Depression is a mental disorder characterized by a pervasive low mood and loss of pleasure or interest in usual activities, and often results in cognitive dysfunction. The disturbance of cognitive processes associated with depression, especially the impairment of learning and memory, exacerbates illness and increases recurrence of depression.
At present, depression is commonly treated with monoamine-based antidepressants such as selective serotonin reuptake inhibitors (SSRI). However, about 1/3 of depressive patients are not responsive to conventional antidepressants.
SSRIs cause lower bone density, cause weight gain, harm male fertility and make people more likely to go on shooting rampages, commit suicides, and attempted suicides.
There's more. It also causes panic attacks, low heart rate and lightheadedness, induced mania, psychotic symptoms, electrolyte disturbances and seizures, and even anorgasmia (inability to achieve orgasms). There are literally dozens of other side effects too numerous to mention in this article.
The Natural Route
Researchers from the Institute of Psychology, Chinese Academy of Sciences in Beijing, discovered that XingPiJieYu (XPJY), used in Traditional Chinese Medicine as an anti-depressant, improved the signaling pathway in the hippocampus, the side of the brain associated with learning, memory and emotion.
"The present study indicated that XingPiJieYu could improve the depression and related syndromes in a rat chronic unpredictable stress (CUS) model," they wrote in the journal BMC Complementary and Alternative Medicine.
For the study, sixty rats were divided into six groups. The control group was given distilled water. Group two was CUS-induced rats given distilled water, while group three was CUS rats dosed with anti-depressant drug sertraline (10mg).
Group four CUS rats received 0.35g of XPJY, group five CUS plus 0.7g XPJY and group six got CUS plus 1.4g of XPJY.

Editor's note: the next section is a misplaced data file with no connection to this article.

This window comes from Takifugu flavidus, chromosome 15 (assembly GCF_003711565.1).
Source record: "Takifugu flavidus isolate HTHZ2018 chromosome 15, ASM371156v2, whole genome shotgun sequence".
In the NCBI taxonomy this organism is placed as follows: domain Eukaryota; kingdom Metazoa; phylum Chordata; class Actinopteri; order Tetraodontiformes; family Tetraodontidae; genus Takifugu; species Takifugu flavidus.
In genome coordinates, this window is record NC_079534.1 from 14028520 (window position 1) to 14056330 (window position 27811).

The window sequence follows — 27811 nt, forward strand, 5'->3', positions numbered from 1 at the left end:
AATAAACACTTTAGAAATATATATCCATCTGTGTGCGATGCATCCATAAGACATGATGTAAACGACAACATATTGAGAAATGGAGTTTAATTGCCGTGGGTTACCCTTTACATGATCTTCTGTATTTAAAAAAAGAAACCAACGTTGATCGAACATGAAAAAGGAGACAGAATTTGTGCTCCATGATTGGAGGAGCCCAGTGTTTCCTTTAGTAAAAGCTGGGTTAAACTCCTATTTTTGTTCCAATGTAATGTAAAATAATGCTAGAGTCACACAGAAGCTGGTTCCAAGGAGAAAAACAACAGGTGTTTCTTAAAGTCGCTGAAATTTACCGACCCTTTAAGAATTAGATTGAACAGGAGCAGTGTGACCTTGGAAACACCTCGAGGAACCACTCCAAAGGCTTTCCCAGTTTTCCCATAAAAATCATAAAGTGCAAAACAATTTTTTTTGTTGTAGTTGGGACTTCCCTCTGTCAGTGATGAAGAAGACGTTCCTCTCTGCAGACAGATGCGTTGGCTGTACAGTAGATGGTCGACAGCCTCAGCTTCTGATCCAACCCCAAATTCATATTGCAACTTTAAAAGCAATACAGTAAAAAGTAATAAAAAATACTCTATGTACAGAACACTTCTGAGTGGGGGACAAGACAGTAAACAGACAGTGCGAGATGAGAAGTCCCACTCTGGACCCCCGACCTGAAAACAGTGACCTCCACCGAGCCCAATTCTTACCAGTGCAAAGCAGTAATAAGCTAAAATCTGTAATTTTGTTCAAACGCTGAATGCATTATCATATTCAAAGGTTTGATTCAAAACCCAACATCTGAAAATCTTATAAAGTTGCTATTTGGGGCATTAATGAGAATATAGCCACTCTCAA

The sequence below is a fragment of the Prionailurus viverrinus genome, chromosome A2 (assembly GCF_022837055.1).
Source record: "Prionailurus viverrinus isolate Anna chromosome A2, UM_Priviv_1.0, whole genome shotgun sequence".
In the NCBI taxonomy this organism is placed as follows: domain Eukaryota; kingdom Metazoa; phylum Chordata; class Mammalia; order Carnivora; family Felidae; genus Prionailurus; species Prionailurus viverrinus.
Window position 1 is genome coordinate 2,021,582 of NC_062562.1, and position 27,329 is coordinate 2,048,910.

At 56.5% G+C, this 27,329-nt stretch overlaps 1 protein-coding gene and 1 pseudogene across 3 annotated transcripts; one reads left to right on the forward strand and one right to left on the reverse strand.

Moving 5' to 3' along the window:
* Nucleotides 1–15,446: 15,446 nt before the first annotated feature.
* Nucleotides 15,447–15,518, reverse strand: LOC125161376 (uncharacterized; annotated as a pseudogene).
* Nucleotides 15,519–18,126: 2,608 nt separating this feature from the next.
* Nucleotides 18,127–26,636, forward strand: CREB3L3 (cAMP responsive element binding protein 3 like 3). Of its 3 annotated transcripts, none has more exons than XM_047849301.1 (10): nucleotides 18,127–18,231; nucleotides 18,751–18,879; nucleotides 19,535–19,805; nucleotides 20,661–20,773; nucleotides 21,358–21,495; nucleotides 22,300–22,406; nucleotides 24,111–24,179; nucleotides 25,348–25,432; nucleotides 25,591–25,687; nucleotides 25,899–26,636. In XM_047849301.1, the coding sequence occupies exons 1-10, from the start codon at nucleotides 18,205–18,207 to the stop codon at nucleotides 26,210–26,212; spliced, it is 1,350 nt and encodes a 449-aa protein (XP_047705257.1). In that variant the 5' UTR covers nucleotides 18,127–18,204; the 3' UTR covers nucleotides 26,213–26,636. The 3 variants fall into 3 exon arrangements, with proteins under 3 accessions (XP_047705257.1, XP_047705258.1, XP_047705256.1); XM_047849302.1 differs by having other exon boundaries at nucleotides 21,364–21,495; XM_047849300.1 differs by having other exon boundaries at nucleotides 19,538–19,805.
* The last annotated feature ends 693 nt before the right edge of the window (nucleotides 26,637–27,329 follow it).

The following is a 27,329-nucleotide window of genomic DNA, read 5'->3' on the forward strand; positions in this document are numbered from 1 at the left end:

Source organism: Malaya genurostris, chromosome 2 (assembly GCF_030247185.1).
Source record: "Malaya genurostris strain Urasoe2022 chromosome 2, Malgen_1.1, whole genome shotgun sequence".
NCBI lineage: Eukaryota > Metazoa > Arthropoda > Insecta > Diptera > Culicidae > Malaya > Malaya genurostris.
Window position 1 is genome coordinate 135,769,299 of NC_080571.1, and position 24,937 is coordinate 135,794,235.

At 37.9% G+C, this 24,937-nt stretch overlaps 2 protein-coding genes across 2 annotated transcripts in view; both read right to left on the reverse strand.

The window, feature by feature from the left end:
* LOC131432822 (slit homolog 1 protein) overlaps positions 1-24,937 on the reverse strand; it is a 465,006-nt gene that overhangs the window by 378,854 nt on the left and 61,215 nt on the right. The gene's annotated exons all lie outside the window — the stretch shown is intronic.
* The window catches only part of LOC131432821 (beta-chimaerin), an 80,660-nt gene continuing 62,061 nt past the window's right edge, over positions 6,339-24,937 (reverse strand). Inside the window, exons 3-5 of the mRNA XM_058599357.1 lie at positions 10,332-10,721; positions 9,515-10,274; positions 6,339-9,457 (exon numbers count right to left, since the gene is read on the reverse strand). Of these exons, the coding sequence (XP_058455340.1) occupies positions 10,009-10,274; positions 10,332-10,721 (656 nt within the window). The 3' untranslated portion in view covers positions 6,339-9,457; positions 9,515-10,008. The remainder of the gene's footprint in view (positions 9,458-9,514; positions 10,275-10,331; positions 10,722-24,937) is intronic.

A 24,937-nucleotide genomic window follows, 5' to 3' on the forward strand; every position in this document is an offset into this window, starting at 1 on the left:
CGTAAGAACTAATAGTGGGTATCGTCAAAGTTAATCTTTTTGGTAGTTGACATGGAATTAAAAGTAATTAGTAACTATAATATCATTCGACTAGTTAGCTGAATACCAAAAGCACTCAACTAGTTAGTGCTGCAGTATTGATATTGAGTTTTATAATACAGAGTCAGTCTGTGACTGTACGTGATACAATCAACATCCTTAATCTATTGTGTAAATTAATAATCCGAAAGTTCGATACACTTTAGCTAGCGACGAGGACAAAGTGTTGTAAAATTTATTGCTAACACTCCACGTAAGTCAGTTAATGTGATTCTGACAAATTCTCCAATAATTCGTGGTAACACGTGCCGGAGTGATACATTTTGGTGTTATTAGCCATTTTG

In the Morris Water Maze test, the CUS rats that received 1.4g of XPJY took the least amount of time to find the platform on day one.
"The present study found that the escape latency (time to find the platform) in the XPJY 1.4 g group on the first day was significantly shortened, but the difference for the sertraline group was not statistically significant," researchers wrote.
"These results shows XPJY could increase the ability of spatial learning of depression rats by CUS."
A spatial exploration test also revealed the memory-boosting benefits of the XPJY 1.4g group, and of the sertraline group, by day five.
"It indicated both sertraline and XPJY can achieve improvement with regards to rats's memory capability, while the efficacy of the XPJY 1.4g group was more significant. This results show XPJY increased the ability of spatial learning memory better than sertraline," researchers said.
XPJY also inhibited weight loss among stressed rats.
"The experimental results are consistent with actual situation. The primary findings of the present study show that CUS causes cognitive decline and depression-like symptoms whereas XPJY showed ameliorating potential against detrimental effect of CUS," the study revealed.
"These results are in agreement with several other studies which also showed that CUS causes cognitive decline and depression like behavior in animal models."